$$ {\text{X}}_{\text{original}} = {\text{X}}_{\text{dose}} + {\text{X}}_{\text{time}} + {\text{X}}_{\text{dose time}} + {\text{X}}_{\text{residual}} $$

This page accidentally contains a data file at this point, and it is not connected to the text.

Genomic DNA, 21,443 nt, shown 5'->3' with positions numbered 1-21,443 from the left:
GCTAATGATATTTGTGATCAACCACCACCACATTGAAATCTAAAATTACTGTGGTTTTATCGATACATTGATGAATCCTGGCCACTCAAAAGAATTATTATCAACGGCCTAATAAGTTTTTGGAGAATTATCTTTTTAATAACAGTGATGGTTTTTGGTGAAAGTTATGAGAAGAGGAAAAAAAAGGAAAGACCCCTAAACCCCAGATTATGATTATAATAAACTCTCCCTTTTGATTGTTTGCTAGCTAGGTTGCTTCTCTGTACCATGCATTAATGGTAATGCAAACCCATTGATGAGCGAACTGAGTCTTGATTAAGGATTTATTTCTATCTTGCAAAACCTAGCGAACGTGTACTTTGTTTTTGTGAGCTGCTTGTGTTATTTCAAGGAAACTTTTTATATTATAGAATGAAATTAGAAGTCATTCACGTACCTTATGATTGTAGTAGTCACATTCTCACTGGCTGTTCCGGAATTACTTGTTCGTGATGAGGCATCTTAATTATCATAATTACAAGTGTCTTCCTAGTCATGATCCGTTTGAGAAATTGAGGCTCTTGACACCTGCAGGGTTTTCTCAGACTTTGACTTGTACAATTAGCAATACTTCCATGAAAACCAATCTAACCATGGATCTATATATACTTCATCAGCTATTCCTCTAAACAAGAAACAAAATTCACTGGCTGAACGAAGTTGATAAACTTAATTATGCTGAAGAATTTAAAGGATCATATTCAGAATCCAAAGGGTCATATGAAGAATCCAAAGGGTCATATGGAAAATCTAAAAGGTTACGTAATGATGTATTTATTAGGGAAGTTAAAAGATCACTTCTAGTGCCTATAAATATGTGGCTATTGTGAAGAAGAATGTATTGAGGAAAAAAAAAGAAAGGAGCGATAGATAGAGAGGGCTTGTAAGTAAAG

By separating the original dataset into several sub-datasets, submodels can be constructed to elucidate time, dose and time-dose interaction effects of administrating DOX to the rats. As for PCA, for ASCA only the peaks with retention times between 0.5 and 14 min were taken into account. It was found that the amount of variation related to time, dose and their interaction were 30%, 12% and 23%, respectively. The residual variation was 35%. This result indicates that time, dose and their interaction all contributed to the development of DOX induced toxicity and the variation related to time was dominant. Further, it would be helpful to investigate the ‘pure’ effect of dose, time or their interaction on the metabolite profiles. PC1 of the submodel for ‘dose’ (Fig. 3a) explained 86% of the variation on the factor of ‘dose’ and showed an increasing separation of low, middle to high-dose from the control group. Similar results were also found for the submodel for ‘time’, an increasing separation from 24 h before dosing was found according to 24 h, 48 h and 96 h after administration, in which PC1 explained 72% of the variation (Fig. 3b). The plots of PC1 over dose and time showed in both cases an increase of PC1 with dose or time, which indicated that the impact of DOX on the metabolite profiles increased with the dose and time (Fig. 3a, b). Investigation of the interaction model (the ‘dose × time’ model) (Fig. 3c) revealed the additional effects of DOX on top of the pure dose and time models. Clearly the time and dose effects were not independent of each other. The submodel of ‘dose × time’ accounted for 23% of original variation and PC1 explained 45% of the variation of the submodel. For the control, low-dose and middle-dose samples similar and rather constant patterns over time were observed; only the 96 h samples seemed to be slightly different from the previous time point samples. On the other hand, for the high-dose samples a different trend was observed. All high dose samples and especially the 96 h samples differed from the other samples. The significant separation of the high dose group from the others after 96 h indicates that the interaction effect mainly occurred 96 h after dose and mainly affects the high dose group (the separation of low and middle dose from control groups is small). Still, the samples were arranged along the PC1 axis according to high dose, middle dose, low dose and control group. For the 24 h and 48 h samples, separation of the high-dose group from the other groups was clear and larger than for the difference between high dose and other groups at −24 h (i.e. prior administration). These results show, unlike the linear model of dose and time effect, the effect of interaction of dose and time is most pronounced for the high dose group and the last time points (96 h after administration). In summary, differences between dose groups and time point found with the interaction ‘dose × time’ model were rather comparable to those which were obtained with the PCA model, but were more clearly visualized.